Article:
The UAE is reportedly spying on millions of ToTok messenger users (Update: It’s back on Google Play)

The UAE is reportedly spying on millions of ToTok messenger users (Update: It’s back on Google ...

Update (January 8, 2020): ToTok was allowed back into Google’s Play Store on January 5. Giacomo Ziani, the app’s co-creator, told the Associated Press in a recent interview that he had no knowledge that people and companies linked to the project had ties to the country’s intelligence apparatus. It is yet to return to Apple’s App Store, though.

The New York Times reports that ToTok, an Emirati messaging app, isn’t quite what it seems on the surface. While it promises “FREE, fast, and secure calling and messaging,” it’s reportedly being used by the government of the United Arab Emirates to try to track users’ chats and listen in on their calls.

The news comes from US intelligence officials who spoke to the NYT. The publication noted that this is part of a trend among authoritarian governments that are looking for more effective ways to “spy on foreign adversaries, criminal and terrorist networks, journalists and critics.” It isn’t immediately clear if the Emirati government has specific surveillance targets in mind.

The app, which has been downloaded millions of times since it launched a few months ago, likely gained popularity in UAE because certain features in WhatsApp and Skype are blocked by the government. In addition, it’s been promoted in ads by the likes of phone maker Huawei, as well as by a paid messaging app called Botim that encouraged users to switch to ToTok.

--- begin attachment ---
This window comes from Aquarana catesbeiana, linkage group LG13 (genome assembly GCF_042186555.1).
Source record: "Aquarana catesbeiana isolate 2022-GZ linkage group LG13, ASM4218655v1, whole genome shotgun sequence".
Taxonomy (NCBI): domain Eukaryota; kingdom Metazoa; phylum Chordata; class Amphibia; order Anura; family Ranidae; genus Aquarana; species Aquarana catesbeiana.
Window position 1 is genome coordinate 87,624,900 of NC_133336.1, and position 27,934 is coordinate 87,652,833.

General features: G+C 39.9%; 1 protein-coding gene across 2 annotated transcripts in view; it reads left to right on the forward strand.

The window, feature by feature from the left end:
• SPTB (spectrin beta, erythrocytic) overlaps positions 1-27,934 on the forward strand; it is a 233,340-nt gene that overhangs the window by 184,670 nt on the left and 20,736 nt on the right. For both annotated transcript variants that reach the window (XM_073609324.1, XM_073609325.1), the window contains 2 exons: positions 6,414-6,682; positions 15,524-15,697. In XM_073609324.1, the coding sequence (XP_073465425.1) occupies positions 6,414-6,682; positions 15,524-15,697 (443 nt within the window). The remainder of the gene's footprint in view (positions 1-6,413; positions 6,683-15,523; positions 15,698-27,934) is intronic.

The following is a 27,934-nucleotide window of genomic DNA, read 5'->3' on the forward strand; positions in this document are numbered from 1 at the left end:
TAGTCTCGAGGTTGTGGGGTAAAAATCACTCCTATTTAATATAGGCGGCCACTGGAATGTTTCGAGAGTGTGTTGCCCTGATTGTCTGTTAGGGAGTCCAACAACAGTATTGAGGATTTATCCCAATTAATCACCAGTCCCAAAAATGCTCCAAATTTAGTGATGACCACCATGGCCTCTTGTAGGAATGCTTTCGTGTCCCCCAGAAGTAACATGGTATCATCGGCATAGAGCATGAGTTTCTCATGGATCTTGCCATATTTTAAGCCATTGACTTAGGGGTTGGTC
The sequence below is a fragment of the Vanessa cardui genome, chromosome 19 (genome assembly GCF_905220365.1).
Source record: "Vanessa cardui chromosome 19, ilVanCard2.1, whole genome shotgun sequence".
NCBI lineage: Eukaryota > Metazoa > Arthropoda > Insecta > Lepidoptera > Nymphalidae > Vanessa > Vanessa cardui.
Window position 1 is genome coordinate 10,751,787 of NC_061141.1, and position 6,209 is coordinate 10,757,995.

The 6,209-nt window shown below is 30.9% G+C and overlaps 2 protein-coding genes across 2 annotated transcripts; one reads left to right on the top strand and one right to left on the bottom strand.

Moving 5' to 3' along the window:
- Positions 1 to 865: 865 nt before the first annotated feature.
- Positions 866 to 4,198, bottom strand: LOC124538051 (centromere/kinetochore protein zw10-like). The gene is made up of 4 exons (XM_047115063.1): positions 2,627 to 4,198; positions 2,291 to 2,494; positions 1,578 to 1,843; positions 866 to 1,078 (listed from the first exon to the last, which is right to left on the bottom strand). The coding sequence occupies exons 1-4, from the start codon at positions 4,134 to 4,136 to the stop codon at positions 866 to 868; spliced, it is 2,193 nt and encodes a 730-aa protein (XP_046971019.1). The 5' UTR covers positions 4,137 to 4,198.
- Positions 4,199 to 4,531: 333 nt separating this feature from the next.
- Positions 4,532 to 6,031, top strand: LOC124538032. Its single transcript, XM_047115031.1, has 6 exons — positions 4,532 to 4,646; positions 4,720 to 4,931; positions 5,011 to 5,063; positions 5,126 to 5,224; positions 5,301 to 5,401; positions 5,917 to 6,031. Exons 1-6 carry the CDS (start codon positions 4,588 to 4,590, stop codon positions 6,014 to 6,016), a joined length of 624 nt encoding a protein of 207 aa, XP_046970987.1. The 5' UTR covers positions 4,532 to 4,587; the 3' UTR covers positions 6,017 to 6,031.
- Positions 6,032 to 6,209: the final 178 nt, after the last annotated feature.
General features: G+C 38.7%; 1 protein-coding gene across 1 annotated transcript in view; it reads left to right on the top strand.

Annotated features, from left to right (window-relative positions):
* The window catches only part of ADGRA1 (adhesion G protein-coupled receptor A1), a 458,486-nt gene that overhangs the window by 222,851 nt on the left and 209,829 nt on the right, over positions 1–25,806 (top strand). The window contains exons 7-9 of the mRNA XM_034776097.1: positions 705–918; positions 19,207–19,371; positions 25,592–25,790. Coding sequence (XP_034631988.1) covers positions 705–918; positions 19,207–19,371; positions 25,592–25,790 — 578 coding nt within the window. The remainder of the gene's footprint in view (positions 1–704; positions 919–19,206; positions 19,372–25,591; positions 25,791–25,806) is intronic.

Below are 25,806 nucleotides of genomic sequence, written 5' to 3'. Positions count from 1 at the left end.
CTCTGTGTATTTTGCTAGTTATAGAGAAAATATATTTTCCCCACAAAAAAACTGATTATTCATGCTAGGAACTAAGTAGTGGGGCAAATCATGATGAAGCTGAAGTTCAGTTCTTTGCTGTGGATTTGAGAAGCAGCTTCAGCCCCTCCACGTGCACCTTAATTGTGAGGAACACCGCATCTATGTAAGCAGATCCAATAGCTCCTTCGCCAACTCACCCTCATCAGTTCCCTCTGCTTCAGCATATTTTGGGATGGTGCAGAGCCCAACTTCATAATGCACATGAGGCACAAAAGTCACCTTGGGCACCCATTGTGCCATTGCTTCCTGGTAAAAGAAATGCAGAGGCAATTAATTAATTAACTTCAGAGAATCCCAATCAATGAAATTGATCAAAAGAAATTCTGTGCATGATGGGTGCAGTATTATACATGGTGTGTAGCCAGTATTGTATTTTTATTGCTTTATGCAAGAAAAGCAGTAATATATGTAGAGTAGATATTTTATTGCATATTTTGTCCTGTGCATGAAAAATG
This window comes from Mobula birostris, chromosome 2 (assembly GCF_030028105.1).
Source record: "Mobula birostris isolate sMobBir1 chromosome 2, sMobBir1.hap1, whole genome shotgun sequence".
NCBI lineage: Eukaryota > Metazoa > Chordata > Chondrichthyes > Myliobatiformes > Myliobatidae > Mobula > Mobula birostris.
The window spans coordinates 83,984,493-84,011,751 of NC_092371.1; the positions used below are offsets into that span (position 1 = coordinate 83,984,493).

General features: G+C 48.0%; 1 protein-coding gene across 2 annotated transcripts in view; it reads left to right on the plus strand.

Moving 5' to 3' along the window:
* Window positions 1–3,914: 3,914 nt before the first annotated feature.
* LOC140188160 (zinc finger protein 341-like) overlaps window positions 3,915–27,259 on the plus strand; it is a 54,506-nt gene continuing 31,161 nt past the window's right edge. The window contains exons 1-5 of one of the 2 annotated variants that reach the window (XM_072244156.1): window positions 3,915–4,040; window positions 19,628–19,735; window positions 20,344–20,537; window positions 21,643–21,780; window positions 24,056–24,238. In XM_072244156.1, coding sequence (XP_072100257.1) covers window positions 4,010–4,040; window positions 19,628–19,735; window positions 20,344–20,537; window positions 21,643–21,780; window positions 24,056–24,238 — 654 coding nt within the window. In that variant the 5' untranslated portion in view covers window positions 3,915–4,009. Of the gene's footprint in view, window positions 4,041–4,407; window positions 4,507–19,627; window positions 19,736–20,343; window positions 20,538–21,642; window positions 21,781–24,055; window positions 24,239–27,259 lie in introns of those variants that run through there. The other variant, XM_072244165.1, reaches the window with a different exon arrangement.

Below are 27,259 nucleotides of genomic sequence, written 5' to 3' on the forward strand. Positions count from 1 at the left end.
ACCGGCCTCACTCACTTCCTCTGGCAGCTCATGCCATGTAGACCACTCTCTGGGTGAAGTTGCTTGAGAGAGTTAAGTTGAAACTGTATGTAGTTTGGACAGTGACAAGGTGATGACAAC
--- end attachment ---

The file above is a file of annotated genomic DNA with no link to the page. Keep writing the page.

ToTok was removed from Google and Apple’s mobile app stores by the respective companies over the past few days. ToTok claims that it was booted from those stores owing to technical issues. The Android version is still available to download from Samsung, Huawei, Xiaomi and Oppo’s app stores, as well as the app’s own site.

ToTok notes in its privacy policy that it may “share your personal data with group companies.” That doesn’t explicitly name the government of the UAE, but the NYT found links between Breej Holding, the firm (likely a front) behind the app, and a cyberintelligence company DarkMatter that employs Emirati intelligence officials.

If you’ve got ToTok on your phone, you’ll want to uninstall it right away.

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